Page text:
The Week In Culture: July 14 - July 21
Hot enough for you?
Hydrate. Hunker down. The politics of art is just heating up, and with no immediate end in sight.
Fans of Exit Through the Gift Shop will remember Mr. Brainwash as a graffiti upstart of undetermined pedigree: there were rumors he was some sort of meta front for a collaboration between Banksy and Shepard Fairey. He turned out to be Thierry Guetta, and now he appears to be shilling for Kate Moss. British Vogue reported he just put up a mural of her in London's Oxford Street. And with Vogue in the act, her stock just rose again. Good thing George Michael booked her before all this. Hold on. Is Guetta fronting for George Michael?
They should all be watching their backs. Overcome by Olympic fever, UK police have been preemptively arresting graffiti artists in order to release them under extremely strident circumstances: they can't go near the tube, be in possession of "unset paint," and can't go within a mile of any Olympic venue. Is that really the best way to scrub up for company? And where is Banksy, who had no compunction about taking swipes at the Diamond Jubilee? So far the score remains Police 1, Banksy... wait, the international judges are conferring.
New York artists, on the other hand, are not afraid to get into political food fights. Dustin Yellin threw a Dining for Democracy Democratic Party fundraiser this week at his Red Hook art warehouse, the Intercourse. And on the other side of that very same coin we had the Wall Street headbanger's fundraiser for first responders, also via the scrupulously egalitarian Velvet Roper.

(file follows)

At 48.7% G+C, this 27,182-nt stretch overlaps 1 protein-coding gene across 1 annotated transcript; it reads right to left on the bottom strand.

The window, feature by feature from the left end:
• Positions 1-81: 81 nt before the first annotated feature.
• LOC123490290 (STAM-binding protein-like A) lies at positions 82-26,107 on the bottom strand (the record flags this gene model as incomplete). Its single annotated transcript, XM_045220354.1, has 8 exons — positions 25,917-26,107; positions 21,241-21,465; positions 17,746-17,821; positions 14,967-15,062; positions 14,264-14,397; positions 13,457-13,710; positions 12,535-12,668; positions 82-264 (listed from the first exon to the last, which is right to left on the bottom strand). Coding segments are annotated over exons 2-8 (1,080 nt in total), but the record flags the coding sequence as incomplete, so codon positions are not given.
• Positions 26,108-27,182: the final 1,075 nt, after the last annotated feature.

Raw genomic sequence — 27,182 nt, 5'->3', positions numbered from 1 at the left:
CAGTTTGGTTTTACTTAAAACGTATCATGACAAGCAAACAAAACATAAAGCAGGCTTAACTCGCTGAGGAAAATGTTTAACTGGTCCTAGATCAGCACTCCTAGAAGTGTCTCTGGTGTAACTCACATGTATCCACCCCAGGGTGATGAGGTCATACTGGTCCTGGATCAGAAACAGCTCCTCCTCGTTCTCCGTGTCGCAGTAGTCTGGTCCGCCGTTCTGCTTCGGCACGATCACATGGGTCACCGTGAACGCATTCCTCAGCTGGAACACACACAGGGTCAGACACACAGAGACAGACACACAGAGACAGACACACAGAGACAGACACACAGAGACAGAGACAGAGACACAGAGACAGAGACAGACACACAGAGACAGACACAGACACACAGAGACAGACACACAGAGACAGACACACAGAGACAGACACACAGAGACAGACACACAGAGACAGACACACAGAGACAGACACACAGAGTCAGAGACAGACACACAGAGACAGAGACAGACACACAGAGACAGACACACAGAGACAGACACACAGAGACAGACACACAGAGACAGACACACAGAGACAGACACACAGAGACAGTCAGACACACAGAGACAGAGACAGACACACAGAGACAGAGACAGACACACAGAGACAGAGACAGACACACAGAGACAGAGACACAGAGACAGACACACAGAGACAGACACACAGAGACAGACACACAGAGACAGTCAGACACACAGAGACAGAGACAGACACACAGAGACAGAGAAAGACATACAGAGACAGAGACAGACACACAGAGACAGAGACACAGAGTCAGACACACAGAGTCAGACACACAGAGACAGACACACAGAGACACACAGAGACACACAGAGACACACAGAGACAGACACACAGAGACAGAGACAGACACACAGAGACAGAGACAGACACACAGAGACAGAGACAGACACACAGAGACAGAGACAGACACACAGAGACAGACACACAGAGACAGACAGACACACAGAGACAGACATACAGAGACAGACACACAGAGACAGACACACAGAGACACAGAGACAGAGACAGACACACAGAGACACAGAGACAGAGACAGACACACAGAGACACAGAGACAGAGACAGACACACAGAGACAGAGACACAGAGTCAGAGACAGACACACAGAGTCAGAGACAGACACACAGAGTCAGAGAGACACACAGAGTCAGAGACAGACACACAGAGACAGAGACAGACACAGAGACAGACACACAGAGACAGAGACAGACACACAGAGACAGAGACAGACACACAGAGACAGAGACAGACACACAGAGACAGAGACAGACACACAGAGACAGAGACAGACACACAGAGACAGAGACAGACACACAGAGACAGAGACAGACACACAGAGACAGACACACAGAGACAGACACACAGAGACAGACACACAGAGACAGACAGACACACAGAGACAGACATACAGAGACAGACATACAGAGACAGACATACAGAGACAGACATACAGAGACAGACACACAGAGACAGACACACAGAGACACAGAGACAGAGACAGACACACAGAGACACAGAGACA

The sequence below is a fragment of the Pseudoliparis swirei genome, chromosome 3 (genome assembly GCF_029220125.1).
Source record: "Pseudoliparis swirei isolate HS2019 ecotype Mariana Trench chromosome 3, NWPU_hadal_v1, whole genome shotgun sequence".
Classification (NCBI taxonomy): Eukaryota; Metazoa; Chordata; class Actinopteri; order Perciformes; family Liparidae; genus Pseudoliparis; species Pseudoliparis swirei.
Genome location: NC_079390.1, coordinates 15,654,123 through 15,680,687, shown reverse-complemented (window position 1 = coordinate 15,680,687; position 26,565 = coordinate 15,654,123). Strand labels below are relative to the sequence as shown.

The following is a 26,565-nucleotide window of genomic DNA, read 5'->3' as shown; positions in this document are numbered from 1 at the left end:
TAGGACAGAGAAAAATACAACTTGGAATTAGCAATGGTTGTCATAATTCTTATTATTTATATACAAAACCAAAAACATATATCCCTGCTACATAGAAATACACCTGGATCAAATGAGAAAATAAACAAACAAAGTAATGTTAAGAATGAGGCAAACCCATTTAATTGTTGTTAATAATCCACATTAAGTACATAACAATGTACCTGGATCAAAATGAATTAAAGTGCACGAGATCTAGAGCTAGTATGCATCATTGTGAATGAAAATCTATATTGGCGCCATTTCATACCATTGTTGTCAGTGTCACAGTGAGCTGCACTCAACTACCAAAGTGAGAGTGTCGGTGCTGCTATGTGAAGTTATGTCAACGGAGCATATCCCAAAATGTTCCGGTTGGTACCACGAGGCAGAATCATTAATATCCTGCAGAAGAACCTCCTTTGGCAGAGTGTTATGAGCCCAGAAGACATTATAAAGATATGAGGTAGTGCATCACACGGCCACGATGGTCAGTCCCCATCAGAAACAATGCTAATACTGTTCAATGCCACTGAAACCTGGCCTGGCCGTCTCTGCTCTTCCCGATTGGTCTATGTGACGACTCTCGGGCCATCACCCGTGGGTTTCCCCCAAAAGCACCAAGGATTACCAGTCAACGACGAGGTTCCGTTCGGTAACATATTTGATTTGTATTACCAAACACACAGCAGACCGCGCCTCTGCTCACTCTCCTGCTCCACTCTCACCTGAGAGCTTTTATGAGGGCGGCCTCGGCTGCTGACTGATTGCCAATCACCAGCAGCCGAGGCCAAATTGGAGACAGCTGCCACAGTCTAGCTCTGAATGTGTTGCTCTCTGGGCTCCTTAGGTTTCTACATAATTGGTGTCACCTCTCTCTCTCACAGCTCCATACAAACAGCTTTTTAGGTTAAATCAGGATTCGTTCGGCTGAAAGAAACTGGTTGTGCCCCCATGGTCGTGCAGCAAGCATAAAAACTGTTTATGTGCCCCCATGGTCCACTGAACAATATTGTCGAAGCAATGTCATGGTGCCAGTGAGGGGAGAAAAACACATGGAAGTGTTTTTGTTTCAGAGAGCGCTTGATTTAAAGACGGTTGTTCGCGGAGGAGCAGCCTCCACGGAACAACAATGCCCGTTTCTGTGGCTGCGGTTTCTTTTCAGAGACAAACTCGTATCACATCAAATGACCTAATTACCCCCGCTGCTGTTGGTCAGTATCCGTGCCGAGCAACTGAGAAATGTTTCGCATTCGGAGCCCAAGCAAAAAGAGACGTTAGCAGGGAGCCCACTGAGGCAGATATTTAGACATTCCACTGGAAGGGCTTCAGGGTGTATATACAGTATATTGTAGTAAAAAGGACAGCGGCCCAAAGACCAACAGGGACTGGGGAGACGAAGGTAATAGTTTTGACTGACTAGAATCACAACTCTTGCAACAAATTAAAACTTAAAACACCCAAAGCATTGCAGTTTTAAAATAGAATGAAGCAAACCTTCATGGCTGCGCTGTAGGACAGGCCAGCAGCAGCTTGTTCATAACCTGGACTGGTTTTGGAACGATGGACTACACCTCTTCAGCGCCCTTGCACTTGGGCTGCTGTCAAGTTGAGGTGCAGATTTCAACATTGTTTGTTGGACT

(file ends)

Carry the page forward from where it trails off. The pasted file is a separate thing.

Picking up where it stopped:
Not to be outdone, LA artists also took a stand. After losing every last one of their artists from the board this week, LA MOCA's Jeffrey Deitch finally released a statement. In it he underscores the need for institutional relevancy and refers to art as a cross-cultural platform, which it certainly should be. But seasoned as it was with phrases like "scholarly" and "historical importance," it would seem they are somewhat on the run. With heavy-hitters like John Baldessari, Ed Ruscha, Barbara Kruger and Katherine Opie bailing, they should be. Especially given the stinging resignation letter by Kruger and Opie, which called into question the financial pressures that increasingly push museums to favor crowd-pleasers.
And finally, for the concerned, Pussy Riot is still in jail. A closed-door session at Khamovnichesky District Court to determine their status was scheduled for Friday. They each face seven year sentences.